Become a Drone Pilot: Case Study – Resilient Pilot
Resilience is key in today’s industry; it’s a vital characteristic for pilots and a ‘buzz word’ in airline recruitment and training. Resilience is developed by improving confidence and competence. In the absence of the support of the normal working and training environment (eg. during a period of furlough or displacement, and whilst awaiting employment opportunities). With the aviation industry being knocked by the ongoing Covid-19 pandemic, we wanted to shed some light on drone pilots who are embracing change.
At Coptrz, we want to help the recovery of the aviation industry in anyway that we can. That is why we are currently offering our A2 CofC course for free, you will just need to pay for your exam which is £49 plus Vat. If you are an airline pilot who is looking to retrain in a different field, you can find out more information here.
Want to stay up to date with the latest drone news? You can sign up to our newsletter here to receive updates from us.
I think we can agree that over the past 10 months, we have all had to be resilient at one point. In this weeks blog we spoke to Karen Bath, CEO and founder of Resilient Pilot to hear about how they are trying to help pilots who have been affected by the Covid-19 pandemic.
Recovering from a Crisis: Resilient Pilot
Resilient Pilot provides industry connections to help develop effective strategies to maintain competency and confidence, and build resilience.
Resilient Pilot focuses upon three main elements: Pilot Competencies, Wellbeing and Diversity.
Competency or Evidence Based Training has been widely adopted by the airline industry. ICAO and other bodies promote 8 Competencies, and EASA has opted to include ‘knowledge’ as a 9th core competency. The Resilient Pilot concept focuses on helping pilots develop, embed and sustain these competencies. At the heart of Resilient Pilot is an absolute focus on maintaining WELLBEING and helping to encourage DIVERSITY.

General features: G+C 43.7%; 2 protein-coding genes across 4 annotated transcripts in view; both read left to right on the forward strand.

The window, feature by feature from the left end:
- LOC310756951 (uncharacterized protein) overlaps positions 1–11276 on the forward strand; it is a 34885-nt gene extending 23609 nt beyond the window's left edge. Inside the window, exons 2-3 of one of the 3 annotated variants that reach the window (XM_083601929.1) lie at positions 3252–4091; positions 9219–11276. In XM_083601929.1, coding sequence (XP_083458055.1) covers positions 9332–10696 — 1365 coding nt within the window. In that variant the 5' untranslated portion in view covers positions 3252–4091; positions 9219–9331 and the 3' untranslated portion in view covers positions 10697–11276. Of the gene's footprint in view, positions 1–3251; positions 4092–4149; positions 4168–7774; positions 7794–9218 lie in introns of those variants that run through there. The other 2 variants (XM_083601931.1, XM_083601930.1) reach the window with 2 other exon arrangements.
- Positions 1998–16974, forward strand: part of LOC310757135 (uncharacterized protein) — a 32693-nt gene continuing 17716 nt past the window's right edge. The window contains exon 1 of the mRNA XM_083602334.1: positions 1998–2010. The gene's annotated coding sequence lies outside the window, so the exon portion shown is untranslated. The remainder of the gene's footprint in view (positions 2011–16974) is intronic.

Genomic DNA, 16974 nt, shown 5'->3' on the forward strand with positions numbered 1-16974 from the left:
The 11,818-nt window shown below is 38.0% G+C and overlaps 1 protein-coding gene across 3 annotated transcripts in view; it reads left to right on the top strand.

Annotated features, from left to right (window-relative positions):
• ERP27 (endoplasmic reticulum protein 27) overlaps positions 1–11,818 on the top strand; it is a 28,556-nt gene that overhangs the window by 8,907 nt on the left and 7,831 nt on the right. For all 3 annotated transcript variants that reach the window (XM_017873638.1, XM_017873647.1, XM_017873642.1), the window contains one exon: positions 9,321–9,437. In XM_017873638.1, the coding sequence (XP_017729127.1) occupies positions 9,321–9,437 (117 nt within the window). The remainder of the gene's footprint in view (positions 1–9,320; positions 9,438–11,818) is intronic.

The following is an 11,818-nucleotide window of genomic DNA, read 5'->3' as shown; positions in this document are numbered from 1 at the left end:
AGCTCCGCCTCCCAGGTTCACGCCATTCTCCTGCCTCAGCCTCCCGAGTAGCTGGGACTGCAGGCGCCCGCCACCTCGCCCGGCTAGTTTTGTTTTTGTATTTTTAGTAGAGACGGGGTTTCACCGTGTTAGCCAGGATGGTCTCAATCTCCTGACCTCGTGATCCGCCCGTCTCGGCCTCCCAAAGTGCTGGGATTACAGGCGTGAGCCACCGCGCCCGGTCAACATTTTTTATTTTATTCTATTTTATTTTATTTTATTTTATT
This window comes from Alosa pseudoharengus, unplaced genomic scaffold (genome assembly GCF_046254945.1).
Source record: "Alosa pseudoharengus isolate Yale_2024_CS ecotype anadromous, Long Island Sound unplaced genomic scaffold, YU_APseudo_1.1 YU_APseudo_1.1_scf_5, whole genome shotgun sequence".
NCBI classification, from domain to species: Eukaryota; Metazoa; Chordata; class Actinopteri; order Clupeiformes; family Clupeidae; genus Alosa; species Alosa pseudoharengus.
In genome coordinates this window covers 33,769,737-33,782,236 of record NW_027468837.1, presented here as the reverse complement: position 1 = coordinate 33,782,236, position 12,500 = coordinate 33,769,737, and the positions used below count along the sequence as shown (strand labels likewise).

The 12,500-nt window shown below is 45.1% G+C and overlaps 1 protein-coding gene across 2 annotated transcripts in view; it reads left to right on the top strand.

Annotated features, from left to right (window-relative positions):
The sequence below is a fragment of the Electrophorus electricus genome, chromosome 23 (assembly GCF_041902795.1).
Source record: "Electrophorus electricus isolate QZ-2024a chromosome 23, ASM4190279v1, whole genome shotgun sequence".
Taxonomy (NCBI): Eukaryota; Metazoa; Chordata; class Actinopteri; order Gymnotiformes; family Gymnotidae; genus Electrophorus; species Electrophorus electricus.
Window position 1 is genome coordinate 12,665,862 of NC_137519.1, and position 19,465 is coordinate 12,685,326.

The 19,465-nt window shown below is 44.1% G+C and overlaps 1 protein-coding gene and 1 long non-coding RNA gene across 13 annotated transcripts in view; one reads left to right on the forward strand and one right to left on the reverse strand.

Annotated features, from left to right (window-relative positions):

We wanted to find out more about what Resilient Pilot is, and how it can help drone pilots in the wake of the Covid-19 pandemic.
Tell me the story of Resilient Pilot, what are the aims of the organisation?
“Resilient Pilot provides a mentoring service for the pilot community who have been impacted by the current climate. I am a founder and the CEO of Resilient Pilot. It was set up between myself and Stuart Beech. I have worked within the airline industry for over 30 years, and Stuart was a trainee pilot in the company I previously worked for called CTC Aviation (now known as L3 Harris). Stuart is now a British Airways Senior First Officer; we had stayed in touch over the years and spoken about different projects we potentially wanted to work on together.
“When Covid hit, it was clear that Resilient Pilot would need to come together quickly. Stu had been asked to mentor a member of cabin crew who wanted to become an airline pilot and it was that approach that led us to establish a mentoring service to help cadets in training and newly qualified who were graduating at a time where, all of a sudden, there were no jobs available in the field they had trained and invested significantly in. We wanted to help them remain motivated and inspired to remain connected as we will need them in the very near future as our industry recovers.